Conservative governments will attack even the mention of the environmental assessment of a pipeline

Ted Hsu
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Last week in Atlantic Canada (May 23, 2013), the CBC asked Liberal leader Justin Trudeau about the proposed Trans-Canada Energy East west-east pipeline project, and he responded,

“I think it is a proposal that is extremely interesting. We are waiting to look at how they are going to deal with both the community, local, aboriginal concerns and the environmental concerns.” He went on to say, “The [substance] that they put to make that thick crude, thick bitumen run through those pipes can be very toxic. I want to see the plan for being environmentally responsible on it because it won’t go ahead if it will cost us on pollution, in degradation and in inefficiencies in the coming years.”

Conservative governments attack Trudeau

Almost immediately, both provincial and federal Conservatives attacked Mr. Trudeau’s call for environmental assessments and community consultations. Conservative New Brunswick Premier David Alward went so far as to say that Trudeau’s comments

sent a bad message to the rest of Canada.”

The next day (May 24, 2013), federal Minister of Natural Resources Joe Oliver also came out against Trudeau’s comments, saying,

“this isn’t the time to diss a major project of this kind.”

Federal Conservatives even used one of their questions in Question Period on May 24 to reiterate their position and attack Justin Trudeau again. Conservative MP Scott Armstrong asked,

“Our Atlantic Conservative caucus stands solidly behind this project. Could the Minister for Natural Resources [Joe Oliver] update us on our government’s position toward the west-east pipeline?”

But rather than explaining his party’s position, Minister Oliver only said that the Conservative government

“strongly supports, in principle, a west-east pipeline that would bring lower cost Canadian crude to refineries in Quebec and Atlantic Canada.”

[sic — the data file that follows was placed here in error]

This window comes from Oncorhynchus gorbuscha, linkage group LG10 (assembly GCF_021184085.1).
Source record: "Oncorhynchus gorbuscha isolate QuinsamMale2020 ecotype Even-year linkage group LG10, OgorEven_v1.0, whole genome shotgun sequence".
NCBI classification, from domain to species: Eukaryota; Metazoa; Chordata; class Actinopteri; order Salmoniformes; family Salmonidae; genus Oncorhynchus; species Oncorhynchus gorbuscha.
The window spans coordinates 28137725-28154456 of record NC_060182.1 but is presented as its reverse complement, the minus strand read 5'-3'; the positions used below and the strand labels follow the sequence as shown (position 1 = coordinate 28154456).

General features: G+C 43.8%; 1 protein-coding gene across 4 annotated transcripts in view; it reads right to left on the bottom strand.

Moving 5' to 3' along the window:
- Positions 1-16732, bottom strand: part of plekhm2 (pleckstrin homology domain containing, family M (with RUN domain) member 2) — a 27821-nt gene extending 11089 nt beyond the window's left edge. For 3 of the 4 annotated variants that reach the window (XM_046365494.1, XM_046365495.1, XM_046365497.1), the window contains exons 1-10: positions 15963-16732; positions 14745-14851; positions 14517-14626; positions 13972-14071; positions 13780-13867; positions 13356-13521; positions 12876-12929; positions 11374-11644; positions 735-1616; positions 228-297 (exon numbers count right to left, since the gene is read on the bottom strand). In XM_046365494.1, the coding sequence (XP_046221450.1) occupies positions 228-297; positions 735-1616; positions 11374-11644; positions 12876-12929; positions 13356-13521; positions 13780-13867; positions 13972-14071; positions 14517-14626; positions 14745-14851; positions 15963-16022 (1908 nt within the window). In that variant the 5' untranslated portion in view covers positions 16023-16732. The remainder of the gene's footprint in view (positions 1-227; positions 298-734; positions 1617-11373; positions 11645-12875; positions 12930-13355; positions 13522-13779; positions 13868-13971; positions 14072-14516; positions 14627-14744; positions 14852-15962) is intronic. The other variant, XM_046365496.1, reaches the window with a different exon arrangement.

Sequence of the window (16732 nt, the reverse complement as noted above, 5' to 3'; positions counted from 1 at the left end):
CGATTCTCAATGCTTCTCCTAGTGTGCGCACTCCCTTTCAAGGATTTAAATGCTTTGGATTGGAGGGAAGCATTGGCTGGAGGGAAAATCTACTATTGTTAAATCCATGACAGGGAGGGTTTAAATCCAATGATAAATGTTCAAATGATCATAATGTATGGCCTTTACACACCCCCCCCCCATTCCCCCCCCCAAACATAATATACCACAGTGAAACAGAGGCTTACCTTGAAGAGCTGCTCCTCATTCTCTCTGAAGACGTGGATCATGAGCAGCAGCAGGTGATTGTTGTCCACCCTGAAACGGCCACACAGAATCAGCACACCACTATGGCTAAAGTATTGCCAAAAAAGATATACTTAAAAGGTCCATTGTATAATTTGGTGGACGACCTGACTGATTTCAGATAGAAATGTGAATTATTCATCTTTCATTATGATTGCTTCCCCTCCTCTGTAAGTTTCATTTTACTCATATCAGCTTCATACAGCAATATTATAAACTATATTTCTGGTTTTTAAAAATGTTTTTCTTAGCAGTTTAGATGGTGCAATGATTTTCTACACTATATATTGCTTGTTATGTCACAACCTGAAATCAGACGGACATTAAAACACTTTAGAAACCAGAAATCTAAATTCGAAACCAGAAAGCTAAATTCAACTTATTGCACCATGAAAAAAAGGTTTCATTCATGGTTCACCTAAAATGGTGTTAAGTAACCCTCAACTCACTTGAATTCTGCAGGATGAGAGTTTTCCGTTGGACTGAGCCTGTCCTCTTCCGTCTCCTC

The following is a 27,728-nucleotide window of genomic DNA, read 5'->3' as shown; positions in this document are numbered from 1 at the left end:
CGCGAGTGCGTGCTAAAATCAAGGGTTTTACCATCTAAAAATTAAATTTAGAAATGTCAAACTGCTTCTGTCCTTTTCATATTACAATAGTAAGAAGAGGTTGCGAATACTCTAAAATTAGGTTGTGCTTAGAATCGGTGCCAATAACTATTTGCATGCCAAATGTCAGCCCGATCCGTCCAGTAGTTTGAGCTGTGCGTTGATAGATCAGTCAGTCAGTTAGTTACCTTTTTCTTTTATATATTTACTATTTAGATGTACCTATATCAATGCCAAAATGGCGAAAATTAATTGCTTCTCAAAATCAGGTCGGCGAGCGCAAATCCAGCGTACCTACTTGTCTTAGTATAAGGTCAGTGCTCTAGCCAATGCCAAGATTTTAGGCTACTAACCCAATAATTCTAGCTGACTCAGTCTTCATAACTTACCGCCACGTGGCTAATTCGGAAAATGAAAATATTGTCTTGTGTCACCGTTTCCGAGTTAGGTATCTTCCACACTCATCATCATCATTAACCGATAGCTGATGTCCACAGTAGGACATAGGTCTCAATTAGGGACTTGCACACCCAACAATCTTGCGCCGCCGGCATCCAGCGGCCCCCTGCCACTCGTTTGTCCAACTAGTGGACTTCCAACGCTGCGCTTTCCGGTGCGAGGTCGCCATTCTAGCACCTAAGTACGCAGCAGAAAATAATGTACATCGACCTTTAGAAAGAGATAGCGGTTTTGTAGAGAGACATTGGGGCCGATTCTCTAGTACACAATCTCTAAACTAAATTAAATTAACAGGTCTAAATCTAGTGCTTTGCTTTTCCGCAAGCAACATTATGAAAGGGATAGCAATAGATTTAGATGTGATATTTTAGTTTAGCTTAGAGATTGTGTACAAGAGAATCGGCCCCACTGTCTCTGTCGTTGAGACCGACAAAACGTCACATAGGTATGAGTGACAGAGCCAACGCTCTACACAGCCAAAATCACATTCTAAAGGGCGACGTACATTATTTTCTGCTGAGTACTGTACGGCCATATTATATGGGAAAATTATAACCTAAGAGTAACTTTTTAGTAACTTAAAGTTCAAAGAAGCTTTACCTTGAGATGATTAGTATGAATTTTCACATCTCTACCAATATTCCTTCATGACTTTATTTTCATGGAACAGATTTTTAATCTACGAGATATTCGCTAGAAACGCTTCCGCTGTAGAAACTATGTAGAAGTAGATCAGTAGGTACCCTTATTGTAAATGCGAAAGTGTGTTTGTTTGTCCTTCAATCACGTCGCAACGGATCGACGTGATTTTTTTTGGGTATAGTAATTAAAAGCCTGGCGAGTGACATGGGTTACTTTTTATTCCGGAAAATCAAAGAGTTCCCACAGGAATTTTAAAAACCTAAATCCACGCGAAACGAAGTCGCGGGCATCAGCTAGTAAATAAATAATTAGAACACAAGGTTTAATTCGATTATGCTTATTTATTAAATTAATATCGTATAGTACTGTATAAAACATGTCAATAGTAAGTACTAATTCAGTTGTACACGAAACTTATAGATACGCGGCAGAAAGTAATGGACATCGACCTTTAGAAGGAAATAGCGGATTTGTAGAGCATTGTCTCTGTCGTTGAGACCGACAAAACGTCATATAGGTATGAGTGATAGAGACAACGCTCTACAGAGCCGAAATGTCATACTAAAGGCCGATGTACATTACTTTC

He used his prepared response instead to criticize Justin Trudeau, saying,

“I share New Brunswick Premier Alward’s concern about the federal Liberal leader’s negative comments regarding this highly important job-creating initiative. The Liberal leader should think twice before he speaks and finally take a stand on a substantive policy issue rather than to take both sides for narrow partisan purposes.”

Ted’s response

I don’t think that calling for high environmental standards and consultations with affected communities is a “diss” to pipelines. In fact, I think that the only way that people will feel safe with pipelines is by knowing that they are subject to a rigorous environmental review and monitoring. We need to trust that our government is doing everything they can to balance our country’s environmental, social and economic needs.

That is why I asked Minister Oliver to clarify his party’s position on environmental assessments immediately after Mr. Armstrong’s planted question. Here is the full text of my question to the House:

“Mr. Speaker, again the minister just attacked the notion that a west to east pipeline needs an environmental assessment and local and aboriginal consultations. The minister said it ‘isn’t the time to diss a major project,’ earlier today and just repeated the same thing here. However, demanding blind support for a pipeline risks losing the social licence needed in the U.S. to secure approval for Keystone XL. Does Canada really want to say to the world that even voicing the importance of environmental assessment is a ‘diss,’ or will the government clarify to the world right now that it agrees that honest environmental assessment is important?”